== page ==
Justin Bieber, Sparkling Performances Dominate the American Music Awards

The 2010 American Music Awards were dominated by new artists cementing their rising star status and a slew of exciting performances from current stars and icons of yesterday.

Moppish-haired Canadian pop star Justin Bieber was the night's big winner. The 16-year-old won four trophies, including the coveted Artist of the Year, beating out Eminem, Ke$ha, Lady Gaga and Katy Perry all while becoming the youngest artist to ever capture that award.

"I'm from the smallest town in the world of, like, 30,000 people," he said while accepting the award for Breakthrough Artist. "I never thought this was possible."

The "Baby" singer paid respect to his musical heroes over the course of the show, displaying humility on a night where his star shined the brightest. He thanked Michael Jackson, saying that, "Without Michael Jackson, none of us would be here."

He also specifically mentioned Slim Shady and Usher as major influences after beating them both for Favorite Male Artist.

"I can't stop smiling; this is amazing. Truly I don't know how this is possible because I've been singing Eminem since I was three and Usher is my mentor," he said. "So this is big."

But neither the rapper or R & B star left empty handed: Eminem -  took home the Favortite Male Artist award and album in the rap/hip hop category and Usher scored the Favorite Soul/R & B Album and Favorite Soul/R & B Male Artist awards.

There were noteworthy performances throughout the show, but the 80s/90s combo of the New Kids on the Block and the Backstreet Boys - performing under the name NKOTBSB - nearly stole the thunder from Biebs. Performing a mashed up medley of their massive hits: "Everybody (Backstreet's Back), "I Want It That Way," and "Larger Than Life" from BSB and "Step By Step" and "You Got It (The Right Stuff)" from the New Kids, the bands showed that they could still please a crowd with slick dance moves and boyish charm.

But the night wasn't just about the boys. Rihanna, with her hair dyed a ruby red, gave the show a colorful and sexy start, performing a medley of songs from her just released album "Loud," including the No. 1 hit "What's My Name," wearing a bustier and what seemed like a scarf wrapped around her backside.

"This is amazing!" said an exuberant Rihanna, who danced onstage later to receive her award — favorite soul/R&B female. She ended her speech by yelling, "Wassup! Thank you!"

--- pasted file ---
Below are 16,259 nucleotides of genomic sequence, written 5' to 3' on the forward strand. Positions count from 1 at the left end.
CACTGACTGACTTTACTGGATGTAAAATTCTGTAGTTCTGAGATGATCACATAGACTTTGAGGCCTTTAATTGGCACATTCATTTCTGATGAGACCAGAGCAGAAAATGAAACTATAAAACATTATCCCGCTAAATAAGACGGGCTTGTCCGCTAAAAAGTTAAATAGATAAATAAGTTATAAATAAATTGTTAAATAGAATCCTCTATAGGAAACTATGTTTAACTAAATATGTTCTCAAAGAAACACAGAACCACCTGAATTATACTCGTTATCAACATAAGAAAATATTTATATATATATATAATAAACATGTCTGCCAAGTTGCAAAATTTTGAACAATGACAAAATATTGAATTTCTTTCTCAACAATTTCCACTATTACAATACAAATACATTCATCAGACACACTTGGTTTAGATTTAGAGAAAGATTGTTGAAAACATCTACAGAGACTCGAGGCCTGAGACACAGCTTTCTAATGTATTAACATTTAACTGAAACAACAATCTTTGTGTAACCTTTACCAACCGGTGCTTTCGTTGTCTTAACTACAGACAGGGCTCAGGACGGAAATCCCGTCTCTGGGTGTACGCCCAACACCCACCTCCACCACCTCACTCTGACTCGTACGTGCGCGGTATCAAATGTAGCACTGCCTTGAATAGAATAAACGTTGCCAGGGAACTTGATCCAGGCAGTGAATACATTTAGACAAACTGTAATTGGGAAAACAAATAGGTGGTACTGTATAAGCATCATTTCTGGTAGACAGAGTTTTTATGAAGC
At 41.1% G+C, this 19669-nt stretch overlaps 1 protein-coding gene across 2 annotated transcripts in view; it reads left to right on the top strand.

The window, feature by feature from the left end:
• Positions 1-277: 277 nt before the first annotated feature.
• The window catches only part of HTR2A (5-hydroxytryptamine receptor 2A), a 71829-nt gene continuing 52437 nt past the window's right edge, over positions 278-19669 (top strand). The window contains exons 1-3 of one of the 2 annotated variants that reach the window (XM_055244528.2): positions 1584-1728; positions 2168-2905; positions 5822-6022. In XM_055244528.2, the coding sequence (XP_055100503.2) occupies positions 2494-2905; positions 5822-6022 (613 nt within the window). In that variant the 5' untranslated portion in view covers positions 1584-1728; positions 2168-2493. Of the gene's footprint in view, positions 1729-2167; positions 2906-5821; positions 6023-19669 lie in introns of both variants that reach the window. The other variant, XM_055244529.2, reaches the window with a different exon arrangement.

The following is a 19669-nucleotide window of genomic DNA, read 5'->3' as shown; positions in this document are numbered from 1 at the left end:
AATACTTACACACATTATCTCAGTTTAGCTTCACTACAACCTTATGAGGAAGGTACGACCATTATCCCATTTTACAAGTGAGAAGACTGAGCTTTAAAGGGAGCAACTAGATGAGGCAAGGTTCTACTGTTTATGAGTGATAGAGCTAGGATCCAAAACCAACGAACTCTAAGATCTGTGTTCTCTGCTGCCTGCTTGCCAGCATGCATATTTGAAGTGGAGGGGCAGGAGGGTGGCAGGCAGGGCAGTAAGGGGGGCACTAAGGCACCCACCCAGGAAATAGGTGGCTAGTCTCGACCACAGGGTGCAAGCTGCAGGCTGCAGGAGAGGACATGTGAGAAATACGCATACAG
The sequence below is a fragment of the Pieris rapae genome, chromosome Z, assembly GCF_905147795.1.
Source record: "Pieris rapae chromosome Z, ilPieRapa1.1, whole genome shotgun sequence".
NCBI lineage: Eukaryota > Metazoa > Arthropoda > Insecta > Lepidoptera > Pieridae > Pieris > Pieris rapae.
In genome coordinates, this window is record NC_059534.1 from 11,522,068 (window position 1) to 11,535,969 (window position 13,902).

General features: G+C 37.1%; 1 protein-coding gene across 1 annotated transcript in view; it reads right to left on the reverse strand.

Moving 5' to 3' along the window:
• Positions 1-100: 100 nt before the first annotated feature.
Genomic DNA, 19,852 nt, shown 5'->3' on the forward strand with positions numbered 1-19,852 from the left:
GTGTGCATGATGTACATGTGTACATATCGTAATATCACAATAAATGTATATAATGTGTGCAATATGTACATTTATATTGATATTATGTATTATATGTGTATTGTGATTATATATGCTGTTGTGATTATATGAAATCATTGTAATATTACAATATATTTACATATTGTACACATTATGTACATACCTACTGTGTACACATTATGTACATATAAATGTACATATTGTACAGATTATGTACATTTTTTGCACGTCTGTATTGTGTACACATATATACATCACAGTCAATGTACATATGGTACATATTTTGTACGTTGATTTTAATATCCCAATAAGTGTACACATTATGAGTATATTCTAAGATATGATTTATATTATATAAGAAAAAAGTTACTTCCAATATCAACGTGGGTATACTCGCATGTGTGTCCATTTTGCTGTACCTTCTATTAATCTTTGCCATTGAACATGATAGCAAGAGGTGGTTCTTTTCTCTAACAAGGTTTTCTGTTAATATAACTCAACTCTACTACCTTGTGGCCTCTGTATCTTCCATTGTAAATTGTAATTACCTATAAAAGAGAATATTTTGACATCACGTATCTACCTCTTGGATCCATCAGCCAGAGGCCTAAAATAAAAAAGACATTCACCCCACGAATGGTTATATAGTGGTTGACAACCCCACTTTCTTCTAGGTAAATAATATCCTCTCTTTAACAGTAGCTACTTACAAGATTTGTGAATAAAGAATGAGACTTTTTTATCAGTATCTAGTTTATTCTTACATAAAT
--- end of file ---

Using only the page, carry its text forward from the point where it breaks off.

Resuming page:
Friend and fellow pop princess Katy Perry followed later in the show with an explosive performance of her new single, "Firework." Decked out in a red sequined dress and accompanined by a children's choir, Perry first appeaed in a hanging snowflake above the stage. As she belted out the tune, dancers ripped the dress off to reveal a body-hugging red jumpsuit and fireworks shot into the air to punctuate the number.

The Black Eyed Peas, winners for favorite pop/rock band, gave a levitating performance, singing from boxes atop the stage during part of their performance of their new single, "The Time."

But some of the prime-time performances were given to acts who weren't nominated, but had albums to promote. Diddy's latest incarnation with the group Diddy-Dirty Money sang material from their upcoming album, while Kid Rock gave a stirring, acoustic performance of "Times Like These," his song lifting up his hometown of Detroit during its recent economic struggles, from his new CD, "Born Free."

A pregnant Pink was among the evening's performance highlights. Unlike recent performances marked by a high-wire act, she stayed close to the ground to perform her latest song, "Raise Your Glass," but thrilled nonetheless with a tightly choreographed, high-energy dance number.

Swift, last year's artist of the year, took home favorite country female. Sporting sleek blonde hair instead of her usual cascading curls, Swift said simply: "I just want to thank the fans."

Swift later performed her new single "Back to December," a song she also performed on the CMA Awards earlier in the month, but mixed things up by incorporating some of OneRepublic's "Too Late To Apologize."

Copyright AP - Associated Press
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